In my novel, I have one trans-woman who suffers from complicated dysmorphias (trying not to spoil anything). At one point, she explains that she kinda-sorta realized she might be a woman when she thought of a question that made her stop in her tracks. She says, "It's wasn't—for lack of a better term—a masculine question." And I leave it at that. I don't explore the question itself in the novel because 1. I thought it was best being vague in context to best show the relationship between the characters interacting, and 2. my choice of question might be too triggery for some readers. I won't go into it now, either, but there is an article in the novel's appendix about it for those who wish to know more.
My transgender readers, including a professional advisor on trans-issues in genre fiction, were all complementary on my treatment of this character—and this very scene in particular. And it's all because I shed my own identity in order to attempt to embody someone else. In no way did I try to write "the Other".
I wholly accept and admit that this process has limitations. But I'm also limited to the kinds of "White Males" I write about because I don't have enough of those experiences to draw on, either. I can't imagine what it's like to live in any culture or sub-culture that reinforces itself to the community so deeply that it violently abhors anyone/anything outside of it. Nor can I imagine being so narrow-minded and sheltered that I could live my entire life within a 20-mile radius. And yet there are people who do. So, admitting that I can't imagine what it's like to live as a Native American on a modern reservation or in the 1920s deep south as a Black woman, is no reflection on my talents. It's just a reflection of my knowledge and experience — which I might one day earn. And there is no reason to assume someone else might have the experiences to do what I can't.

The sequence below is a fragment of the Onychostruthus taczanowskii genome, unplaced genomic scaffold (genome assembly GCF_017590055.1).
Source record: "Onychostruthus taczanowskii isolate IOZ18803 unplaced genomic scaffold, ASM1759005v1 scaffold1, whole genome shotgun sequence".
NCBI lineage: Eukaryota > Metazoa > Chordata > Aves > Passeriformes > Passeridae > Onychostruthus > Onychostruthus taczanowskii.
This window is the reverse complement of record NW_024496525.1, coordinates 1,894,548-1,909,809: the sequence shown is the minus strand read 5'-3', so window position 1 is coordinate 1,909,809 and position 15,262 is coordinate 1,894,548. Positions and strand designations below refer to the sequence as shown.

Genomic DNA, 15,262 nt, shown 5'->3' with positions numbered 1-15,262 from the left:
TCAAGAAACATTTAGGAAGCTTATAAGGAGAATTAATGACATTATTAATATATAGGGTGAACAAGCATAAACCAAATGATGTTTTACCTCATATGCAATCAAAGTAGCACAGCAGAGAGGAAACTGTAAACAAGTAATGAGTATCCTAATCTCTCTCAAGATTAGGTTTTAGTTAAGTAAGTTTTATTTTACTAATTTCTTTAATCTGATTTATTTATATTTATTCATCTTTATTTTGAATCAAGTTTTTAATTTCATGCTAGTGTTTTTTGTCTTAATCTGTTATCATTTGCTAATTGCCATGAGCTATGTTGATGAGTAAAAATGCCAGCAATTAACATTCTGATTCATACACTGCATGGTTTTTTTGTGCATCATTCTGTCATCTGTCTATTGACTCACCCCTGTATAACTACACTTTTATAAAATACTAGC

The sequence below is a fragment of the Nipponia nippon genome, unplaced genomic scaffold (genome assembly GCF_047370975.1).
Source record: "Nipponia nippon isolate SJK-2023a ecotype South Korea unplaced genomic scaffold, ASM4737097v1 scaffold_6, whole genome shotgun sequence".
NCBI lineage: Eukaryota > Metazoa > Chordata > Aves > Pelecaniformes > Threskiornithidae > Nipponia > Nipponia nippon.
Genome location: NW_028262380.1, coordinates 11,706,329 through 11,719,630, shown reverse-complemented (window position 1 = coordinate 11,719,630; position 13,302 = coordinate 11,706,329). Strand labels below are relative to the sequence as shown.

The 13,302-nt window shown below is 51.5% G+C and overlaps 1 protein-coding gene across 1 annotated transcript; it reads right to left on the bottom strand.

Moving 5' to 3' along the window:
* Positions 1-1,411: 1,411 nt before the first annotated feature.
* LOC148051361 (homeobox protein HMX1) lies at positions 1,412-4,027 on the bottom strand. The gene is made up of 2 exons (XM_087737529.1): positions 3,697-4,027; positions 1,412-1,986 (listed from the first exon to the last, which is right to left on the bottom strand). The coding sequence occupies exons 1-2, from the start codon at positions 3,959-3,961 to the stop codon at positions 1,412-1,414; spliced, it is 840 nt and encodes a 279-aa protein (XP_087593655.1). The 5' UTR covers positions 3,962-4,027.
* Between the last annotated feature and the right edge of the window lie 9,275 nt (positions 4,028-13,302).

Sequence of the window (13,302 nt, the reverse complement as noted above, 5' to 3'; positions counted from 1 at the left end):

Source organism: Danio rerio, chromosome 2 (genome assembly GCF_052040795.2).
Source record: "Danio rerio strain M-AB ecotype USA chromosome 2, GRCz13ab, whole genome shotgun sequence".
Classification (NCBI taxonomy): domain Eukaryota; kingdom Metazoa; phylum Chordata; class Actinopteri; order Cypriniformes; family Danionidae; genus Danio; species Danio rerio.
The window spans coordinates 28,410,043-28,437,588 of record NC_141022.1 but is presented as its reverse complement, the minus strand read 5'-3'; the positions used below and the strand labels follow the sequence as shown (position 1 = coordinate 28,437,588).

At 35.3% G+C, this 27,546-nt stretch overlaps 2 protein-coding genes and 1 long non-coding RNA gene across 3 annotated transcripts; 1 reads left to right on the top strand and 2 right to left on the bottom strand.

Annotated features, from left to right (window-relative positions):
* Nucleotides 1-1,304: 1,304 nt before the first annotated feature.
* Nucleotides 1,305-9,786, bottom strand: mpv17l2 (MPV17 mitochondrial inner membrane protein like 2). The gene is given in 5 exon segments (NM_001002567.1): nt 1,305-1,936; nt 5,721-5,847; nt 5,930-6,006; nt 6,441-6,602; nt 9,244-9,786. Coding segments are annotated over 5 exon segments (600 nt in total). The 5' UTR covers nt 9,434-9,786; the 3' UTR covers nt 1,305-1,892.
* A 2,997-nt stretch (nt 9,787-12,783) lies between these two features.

It is also so much easier—and more valid—to write people at the threshold between their culture and the one I am more familiar with. And since so many Americans are living that way on a daily basis, it validates my story-telling. I can't and won't tell the story of a minority person struggling every moment, exiled into a ghetto (literally or figuratively) by a racist society because that requires more detailed experiences than I will ever know. But I can tell the story of people at the threshold, from what they are willing to share with me at that threshold. (And sometimes, that can get pretty deep.)
There are many amazing minority creators out there—marginalized creators—who haven't had the opportunities majority creators had and have. I want to read those marginalized authors and their stories. But I also want to express myself as the kind of person who writes—not as who I am—as the people in my stories to the best of my ability.
Hopefully, readers will acknowledge my attempts to "do it right" over any accidental faults I might include. But so far, I've had so many positive responses from qualified readers of the material, that I might be in good shape.